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Rich Worry More About Deficit Than About Taxes

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NU Online News Service, Jan. 26, 2004, 4:07 p.m. EST – Many rich U.S. residents agree that the economy is improving, but some worry about the return of federal budget deficits.[@@]

Researchers from Penn, Schoen & Berland Associates, New York, are basing those conclusions on the results of the latest survey in a quarterly survey series sponsored by the McDonald Financial Group, Cleveland. For the survey conducted in early January, the researchers interviewed 400 U.S. residents who had at least $500,000 in investable assets or annual incomes of at least $150,000.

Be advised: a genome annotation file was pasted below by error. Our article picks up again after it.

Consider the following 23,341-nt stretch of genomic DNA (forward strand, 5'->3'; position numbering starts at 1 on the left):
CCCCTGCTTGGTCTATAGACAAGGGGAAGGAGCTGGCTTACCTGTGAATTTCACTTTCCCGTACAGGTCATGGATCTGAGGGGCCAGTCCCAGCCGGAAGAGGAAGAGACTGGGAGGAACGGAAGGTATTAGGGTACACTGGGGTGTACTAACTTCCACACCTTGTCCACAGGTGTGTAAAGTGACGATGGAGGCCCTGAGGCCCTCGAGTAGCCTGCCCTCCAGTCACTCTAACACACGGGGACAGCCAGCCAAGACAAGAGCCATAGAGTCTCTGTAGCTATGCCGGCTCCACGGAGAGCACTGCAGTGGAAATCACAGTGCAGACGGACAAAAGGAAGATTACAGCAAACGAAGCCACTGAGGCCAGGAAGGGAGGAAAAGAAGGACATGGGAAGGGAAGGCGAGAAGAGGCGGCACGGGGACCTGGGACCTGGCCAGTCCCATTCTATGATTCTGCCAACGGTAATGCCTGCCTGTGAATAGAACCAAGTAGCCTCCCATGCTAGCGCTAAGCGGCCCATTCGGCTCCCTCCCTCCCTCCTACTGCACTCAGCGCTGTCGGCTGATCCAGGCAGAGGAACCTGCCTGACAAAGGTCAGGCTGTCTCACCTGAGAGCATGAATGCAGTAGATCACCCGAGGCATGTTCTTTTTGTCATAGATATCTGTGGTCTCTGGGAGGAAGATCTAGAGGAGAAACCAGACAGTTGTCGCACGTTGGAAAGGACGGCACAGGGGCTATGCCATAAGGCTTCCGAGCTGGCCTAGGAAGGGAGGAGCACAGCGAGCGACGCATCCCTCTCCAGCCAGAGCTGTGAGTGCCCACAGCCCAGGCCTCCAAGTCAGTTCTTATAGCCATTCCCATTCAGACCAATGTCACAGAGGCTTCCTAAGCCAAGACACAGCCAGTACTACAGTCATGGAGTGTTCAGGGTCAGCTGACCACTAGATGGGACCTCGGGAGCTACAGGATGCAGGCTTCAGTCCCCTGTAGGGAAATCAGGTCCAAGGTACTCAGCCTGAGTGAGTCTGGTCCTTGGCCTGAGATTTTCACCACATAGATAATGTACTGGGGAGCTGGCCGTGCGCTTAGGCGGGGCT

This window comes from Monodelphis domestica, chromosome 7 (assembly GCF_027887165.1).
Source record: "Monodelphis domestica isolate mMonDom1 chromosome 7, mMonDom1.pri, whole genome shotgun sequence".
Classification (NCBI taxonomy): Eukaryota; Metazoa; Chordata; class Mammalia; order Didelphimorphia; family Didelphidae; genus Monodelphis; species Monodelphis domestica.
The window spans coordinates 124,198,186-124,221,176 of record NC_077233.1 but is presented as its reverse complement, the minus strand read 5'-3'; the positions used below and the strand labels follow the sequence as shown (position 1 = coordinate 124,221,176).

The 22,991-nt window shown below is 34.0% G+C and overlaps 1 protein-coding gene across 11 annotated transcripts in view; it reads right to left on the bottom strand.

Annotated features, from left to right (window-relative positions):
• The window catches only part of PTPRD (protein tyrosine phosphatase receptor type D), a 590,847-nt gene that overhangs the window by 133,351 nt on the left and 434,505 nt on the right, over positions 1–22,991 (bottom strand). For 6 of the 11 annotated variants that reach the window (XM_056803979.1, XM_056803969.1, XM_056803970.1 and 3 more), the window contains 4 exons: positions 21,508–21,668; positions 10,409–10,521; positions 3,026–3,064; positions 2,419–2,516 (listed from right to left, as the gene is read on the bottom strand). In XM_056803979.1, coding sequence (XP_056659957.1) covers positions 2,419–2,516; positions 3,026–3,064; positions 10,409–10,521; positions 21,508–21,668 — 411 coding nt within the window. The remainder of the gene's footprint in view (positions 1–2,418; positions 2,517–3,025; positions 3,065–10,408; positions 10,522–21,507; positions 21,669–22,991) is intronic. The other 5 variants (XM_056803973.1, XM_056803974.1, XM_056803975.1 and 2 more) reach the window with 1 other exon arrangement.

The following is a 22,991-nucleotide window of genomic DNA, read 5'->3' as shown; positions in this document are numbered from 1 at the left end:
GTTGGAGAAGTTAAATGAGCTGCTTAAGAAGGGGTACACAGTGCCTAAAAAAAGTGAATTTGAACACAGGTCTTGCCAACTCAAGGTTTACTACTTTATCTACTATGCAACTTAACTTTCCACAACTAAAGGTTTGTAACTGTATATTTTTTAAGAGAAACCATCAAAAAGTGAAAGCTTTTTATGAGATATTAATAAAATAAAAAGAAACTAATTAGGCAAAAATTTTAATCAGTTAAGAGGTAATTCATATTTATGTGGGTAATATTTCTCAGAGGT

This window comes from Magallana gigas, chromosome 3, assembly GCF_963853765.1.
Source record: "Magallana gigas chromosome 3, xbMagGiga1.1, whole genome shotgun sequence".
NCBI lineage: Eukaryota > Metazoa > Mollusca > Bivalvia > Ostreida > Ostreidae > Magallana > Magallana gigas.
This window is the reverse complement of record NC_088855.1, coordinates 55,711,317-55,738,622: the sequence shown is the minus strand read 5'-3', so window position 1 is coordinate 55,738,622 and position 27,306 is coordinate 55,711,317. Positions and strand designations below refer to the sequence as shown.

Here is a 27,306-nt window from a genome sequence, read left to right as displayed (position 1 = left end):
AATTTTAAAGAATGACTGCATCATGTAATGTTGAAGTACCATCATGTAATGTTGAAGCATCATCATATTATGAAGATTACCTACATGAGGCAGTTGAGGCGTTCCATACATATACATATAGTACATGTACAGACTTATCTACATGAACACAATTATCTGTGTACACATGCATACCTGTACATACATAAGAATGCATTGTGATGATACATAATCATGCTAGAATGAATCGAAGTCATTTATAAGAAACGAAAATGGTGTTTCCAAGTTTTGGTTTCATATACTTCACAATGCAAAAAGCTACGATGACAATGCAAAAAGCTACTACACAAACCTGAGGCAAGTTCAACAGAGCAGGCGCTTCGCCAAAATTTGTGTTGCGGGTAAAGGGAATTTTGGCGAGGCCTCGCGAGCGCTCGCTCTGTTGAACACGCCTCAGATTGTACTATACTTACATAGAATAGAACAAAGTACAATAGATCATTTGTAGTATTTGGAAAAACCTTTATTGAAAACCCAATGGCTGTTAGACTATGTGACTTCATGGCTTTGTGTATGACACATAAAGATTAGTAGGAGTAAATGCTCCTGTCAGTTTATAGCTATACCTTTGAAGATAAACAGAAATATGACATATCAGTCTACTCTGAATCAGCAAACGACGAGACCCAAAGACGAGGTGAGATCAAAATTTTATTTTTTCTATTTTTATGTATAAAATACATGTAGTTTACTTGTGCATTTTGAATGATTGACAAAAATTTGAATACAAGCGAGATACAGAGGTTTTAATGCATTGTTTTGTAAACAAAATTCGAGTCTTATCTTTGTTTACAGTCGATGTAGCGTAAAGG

McDonald’s January confidence index for affluent consumers is 56, up from an initial index of 41 recorded a year earlier, McDonald reports.

The index is set up so that scores over 50 indicate optimism and scores under 50 indicate pessimism.

Earlier this month, 61% of survey participants said the economy would get better in the next 3 months, up from only 39% in January 2003. The percentage of survey participants who said their family’s own economic situation had improved over the past 3 months increased to 40%, from 14% a year earlier.

But 50% of the participants said there is a real estate bubble. Half of the participants also said there was a real estate bubble in January 2003.

When asked about the federal budget deficit, 80% of the participants said they were “very concerned” or “somewhat concerned,” and 59% said reducing the deficit should be the domestic economic issue that gets the most attention during the 2004 election season. Only 39% said candidates should focus on cutting taxes.

McDonald Financial is a unit of KeyCorp, Cleveland.